Mr. Peanut by Adam Ross

I picked Mr. Peanut by Adam Ross based on a review in The New York Times by Scott Turow. This is the first time that I have bought a book on this basis (amazing but true). Mostly I choose books based on word of mouth or serendipity, unless the book is about Aikido or programming in which case I already know something about the author and subject. Scott Turow had a glowing assessment of Adam Ross’s talents and based on the review I expected a murder mystery that was more than genre fiction, much like Turow’s work. What I got was an experimental novel that plays with the murder mystery genre but is never really committed to it.

There are many references to M. C. Escher art and I think the author wanted to structure the novel like an Escher print. There are three narratives that have repeated elements, each time changed but recognizable. The central subject is marriage and the threat of violence in bad marriages. This structure never really worked for me. I used to enjoy Escher prints, but they are basically very cold and cerebral; not something that I want in a novel. The other problem is that Escher prints are never linear, the point is often an endless loop. A novel is a completely linear experience, and in this case the attempt to mimic the experience of an Escher print gives an ending that simply peters out and doesn’t satisfy. This may have been what the author was after and if so it is a success, but I felt very disappointed with the experience.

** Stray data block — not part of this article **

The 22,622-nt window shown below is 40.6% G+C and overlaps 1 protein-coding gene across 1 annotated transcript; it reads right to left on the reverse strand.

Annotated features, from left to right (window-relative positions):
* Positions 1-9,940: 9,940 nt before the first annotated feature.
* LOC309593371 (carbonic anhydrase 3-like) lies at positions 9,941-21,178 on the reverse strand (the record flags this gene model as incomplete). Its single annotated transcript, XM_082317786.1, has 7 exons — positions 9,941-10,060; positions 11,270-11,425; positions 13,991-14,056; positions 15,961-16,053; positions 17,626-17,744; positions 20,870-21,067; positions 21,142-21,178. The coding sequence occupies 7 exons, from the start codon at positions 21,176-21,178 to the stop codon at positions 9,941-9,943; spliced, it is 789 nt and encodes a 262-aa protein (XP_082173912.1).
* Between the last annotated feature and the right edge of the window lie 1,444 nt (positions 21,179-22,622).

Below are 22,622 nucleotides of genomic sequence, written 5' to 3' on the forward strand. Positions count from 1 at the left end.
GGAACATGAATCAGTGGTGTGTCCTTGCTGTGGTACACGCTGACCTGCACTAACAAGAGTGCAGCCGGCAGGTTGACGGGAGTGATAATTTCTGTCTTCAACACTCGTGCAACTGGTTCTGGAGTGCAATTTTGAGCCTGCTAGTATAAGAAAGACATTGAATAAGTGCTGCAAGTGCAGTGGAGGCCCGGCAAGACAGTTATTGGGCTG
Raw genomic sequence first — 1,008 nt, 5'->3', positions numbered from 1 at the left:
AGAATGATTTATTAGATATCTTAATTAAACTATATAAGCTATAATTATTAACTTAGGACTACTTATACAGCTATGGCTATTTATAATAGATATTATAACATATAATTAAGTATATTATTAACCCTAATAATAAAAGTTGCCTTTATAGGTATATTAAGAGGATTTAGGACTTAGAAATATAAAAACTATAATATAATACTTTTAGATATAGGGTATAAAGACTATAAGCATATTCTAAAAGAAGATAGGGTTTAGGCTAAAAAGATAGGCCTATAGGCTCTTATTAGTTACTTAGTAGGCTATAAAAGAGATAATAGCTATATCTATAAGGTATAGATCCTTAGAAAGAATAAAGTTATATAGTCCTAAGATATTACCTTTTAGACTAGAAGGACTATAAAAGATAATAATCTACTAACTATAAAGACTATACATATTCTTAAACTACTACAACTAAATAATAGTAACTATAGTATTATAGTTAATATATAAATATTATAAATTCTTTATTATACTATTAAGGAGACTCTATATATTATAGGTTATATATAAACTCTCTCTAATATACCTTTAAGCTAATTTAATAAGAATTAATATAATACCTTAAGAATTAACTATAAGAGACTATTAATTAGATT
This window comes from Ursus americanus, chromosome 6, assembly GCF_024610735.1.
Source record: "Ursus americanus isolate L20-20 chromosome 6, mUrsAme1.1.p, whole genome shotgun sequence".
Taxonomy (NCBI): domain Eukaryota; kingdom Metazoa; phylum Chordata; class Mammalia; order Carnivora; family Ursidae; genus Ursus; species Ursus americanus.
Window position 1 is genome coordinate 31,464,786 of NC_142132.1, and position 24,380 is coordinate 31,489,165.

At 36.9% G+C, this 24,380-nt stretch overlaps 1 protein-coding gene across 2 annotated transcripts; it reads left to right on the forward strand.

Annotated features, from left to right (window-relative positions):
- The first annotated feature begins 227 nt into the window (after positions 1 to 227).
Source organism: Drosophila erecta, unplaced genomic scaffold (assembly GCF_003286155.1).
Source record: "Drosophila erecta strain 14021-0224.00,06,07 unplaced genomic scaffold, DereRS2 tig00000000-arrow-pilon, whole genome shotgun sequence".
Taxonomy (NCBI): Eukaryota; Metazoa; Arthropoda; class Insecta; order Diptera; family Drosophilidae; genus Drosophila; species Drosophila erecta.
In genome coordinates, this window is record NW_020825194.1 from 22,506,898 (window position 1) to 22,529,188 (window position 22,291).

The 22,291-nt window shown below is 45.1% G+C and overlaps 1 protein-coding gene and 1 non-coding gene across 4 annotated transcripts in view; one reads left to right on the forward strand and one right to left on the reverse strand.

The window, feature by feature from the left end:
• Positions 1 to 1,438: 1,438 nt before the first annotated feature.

There are several sustained narratives that are very good and could have stood on their own. In particular, the retelling of the Sheppard murder from the 1950′s was very compelling. Adam Ross is a real talent as a writer, but I want him to focus on a more straight forward narrative. A well told story is rare enough that I don’t want it muddied by complicated, experimental structures that don’t boost the emotional connection I have to the story.


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